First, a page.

"There are a number of exciting new drugs on the horizon. However, of the 215,000 people estimated to be living with the virus in the UK, less than half have been diagnosed. In England, only 3% of hepatitis C patients receive treatment each year. There is no point having these treatments if we can't use them, so we must ensure that we diagnose more people who can avail of them."

In 2010, a total of 7,834 new hepatitis C cases were reported in England, though the true figure is probably much higher. Rates of infection are greater in people of African descent than in other ethnic groups.

The virus is present in the blood and, to a much lesser extent, the saliva and semen or vaginal fluid of an infected person.

It is most likely to be transmitted through blood-to-blood contact. Intravenous drug users who share their needles are known to be especially vulnerable.

Professor Margaret Hellard of the Burnet Institute in Melbourne, Australia, who co-authored a linked comment on the research published in the Lancet, said: "As a proof of concept study, [this] demonstrates very high response rates, regardless of the presence of cirrhosis, prior treatment failure, or [resistant] genotype."

She cautioned, however, that the study was small, based at a single location and only had a short follow-up, which she said raised concerns about how representative the sample was and whether early clinical trial results could be generalised to real-world settings. "Whilst giving cause for optimism, the full implications of these results need to be tempered for now," she wrote.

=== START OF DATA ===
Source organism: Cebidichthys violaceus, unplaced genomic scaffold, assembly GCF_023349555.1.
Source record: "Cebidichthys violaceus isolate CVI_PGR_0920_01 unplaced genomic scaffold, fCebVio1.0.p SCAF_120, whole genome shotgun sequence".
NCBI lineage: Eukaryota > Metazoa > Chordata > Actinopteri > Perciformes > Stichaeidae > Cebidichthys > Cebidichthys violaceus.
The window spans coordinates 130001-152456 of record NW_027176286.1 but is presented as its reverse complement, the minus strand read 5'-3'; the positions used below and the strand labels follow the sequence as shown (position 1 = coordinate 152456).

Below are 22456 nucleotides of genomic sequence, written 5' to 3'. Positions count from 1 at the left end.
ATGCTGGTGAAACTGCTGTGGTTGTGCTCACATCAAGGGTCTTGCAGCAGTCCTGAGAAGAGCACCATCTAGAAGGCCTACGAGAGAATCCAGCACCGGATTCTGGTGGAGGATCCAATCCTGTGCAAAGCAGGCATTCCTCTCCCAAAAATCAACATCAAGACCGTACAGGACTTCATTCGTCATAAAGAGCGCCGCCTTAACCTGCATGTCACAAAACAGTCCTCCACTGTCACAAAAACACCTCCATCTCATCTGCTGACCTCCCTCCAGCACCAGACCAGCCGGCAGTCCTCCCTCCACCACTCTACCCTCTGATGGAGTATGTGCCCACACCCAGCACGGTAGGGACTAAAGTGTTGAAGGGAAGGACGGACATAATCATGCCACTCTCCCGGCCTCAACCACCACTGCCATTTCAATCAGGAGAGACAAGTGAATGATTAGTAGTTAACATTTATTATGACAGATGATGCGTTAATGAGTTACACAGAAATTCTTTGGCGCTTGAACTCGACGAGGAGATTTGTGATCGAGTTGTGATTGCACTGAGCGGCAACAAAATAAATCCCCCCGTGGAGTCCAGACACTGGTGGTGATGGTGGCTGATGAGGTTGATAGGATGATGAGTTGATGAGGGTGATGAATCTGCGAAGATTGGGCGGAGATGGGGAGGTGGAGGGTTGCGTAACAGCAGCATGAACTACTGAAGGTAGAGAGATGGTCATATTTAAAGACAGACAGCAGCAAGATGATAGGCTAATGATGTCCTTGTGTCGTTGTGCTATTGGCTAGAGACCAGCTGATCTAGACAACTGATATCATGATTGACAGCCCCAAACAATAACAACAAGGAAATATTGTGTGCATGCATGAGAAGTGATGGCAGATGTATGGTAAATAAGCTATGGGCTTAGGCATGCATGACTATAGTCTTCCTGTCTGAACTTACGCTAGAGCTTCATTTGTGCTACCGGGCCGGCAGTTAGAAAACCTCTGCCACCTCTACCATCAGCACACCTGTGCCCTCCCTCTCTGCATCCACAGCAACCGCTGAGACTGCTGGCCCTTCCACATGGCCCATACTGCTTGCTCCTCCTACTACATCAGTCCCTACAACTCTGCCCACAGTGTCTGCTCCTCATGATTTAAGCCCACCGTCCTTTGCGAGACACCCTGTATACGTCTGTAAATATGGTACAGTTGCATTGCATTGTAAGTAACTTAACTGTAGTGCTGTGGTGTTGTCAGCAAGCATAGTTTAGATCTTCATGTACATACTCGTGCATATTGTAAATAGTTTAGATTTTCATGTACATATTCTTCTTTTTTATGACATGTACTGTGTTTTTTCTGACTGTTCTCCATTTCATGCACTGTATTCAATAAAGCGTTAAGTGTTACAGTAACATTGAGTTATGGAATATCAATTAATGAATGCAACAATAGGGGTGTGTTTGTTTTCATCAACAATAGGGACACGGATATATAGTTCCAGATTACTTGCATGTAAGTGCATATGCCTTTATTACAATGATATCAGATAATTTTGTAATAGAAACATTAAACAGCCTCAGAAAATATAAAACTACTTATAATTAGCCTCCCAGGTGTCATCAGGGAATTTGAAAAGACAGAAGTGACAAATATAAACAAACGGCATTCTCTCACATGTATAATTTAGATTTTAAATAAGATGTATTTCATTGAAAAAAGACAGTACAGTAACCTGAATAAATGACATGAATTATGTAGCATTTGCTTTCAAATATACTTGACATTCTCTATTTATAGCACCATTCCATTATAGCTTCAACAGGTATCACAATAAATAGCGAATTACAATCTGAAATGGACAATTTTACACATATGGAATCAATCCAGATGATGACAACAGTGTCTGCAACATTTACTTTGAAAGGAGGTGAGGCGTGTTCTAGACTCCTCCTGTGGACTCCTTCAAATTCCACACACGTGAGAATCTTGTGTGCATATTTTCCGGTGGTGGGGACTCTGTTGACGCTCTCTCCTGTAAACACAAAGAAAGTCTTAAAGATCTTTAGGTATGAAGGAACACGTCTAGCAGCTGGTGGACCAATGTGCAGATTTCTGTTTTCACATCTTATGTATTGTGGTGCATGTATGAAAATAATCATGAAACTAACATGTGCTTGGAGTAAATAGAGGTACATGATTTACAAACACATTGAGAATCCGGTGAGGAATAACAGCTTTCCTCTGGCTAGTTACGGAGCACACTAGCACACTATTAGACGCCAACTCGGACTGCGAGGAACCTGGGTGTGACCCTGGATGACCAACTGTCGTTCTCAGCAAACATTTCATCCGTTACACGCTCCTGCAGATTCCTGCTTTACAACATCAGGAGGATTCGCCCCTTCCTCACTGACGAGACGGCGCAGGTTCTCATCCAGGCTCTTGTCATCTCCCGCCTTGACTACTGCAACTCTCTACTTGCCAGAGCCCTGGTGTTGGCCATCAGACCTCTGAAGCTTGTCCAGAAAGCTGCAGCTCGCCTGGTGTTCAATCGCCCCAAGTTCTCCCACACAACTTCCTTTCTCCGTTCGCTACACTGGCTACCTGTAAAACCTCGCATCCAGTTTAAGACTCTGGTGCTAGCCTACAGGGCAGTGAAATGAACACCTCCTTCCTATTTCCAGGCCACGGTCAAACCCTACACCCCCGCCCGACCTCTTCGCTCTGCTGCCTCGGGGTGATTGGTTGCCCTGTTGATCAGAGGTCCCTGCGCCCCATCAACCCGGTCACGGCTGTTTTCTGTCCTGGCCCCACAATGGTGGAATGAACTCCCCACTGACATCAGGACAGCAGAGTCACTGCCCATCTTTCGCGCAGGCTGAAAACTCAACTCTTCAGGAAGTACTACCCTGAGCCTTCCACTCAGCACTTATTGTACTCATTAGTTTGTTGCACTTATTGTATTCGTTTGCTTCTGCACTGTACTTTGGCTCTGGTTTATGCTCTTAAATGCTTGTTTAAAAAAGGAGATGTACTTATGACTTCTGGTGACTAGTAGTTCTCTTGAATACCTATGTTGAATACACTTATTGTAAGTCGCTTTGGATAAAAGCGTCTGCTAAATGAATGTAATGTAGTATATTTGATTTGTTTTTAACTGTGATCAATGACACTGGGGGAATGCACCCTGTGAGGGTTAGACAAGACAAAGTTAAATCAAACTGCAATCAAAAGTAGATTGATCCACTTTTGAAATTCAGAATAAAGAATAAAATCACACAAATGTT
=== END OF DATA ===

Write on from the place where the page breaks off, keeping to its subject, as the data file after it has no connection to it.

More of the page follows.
Also See: Sofosbuvir and ledipasvir fixed-dose combination with and without ribavirin in treatment-naive and previously treated patients with genotype 1 hepatitis C virus infection (LONESTAR): an open-label, randomised, phase 2 trial

Study finds interferon-free oral regimen effective, safe in hepatitis C, HIV coinfected patients


By: ELIZABETH MECHCATIE, Family Practice News Digital Network

WASHINGTON – Treatment with the hepatitis C antiviral drug sofosbuvir plus ribavirin resulted in high response rates in a study of 182 treatment-naive patients co-infected with hepatitis C and HIV, who were being treated with a variety of antiretroviral regimens, Dr. Mark Sulkowski said at the annual meeting of the American Association for the Study of Liver Disease.

The sustained virologic response rates 12 weeks after treatment (SVR12), the primary endpoint, were similar to the SVR12 rates in studies of patients infected with hepatitis C virus (HCV) only, who were treated with an interferon-free regimen of sofosbuvir plus ribavirin for 12-24 weeks, said Dr. Sulkowski, medical director of the viral hepatitis center in the divisions of infectious diseases and gastroenterology/hepatology at Johns Hopkins University, Baltimore.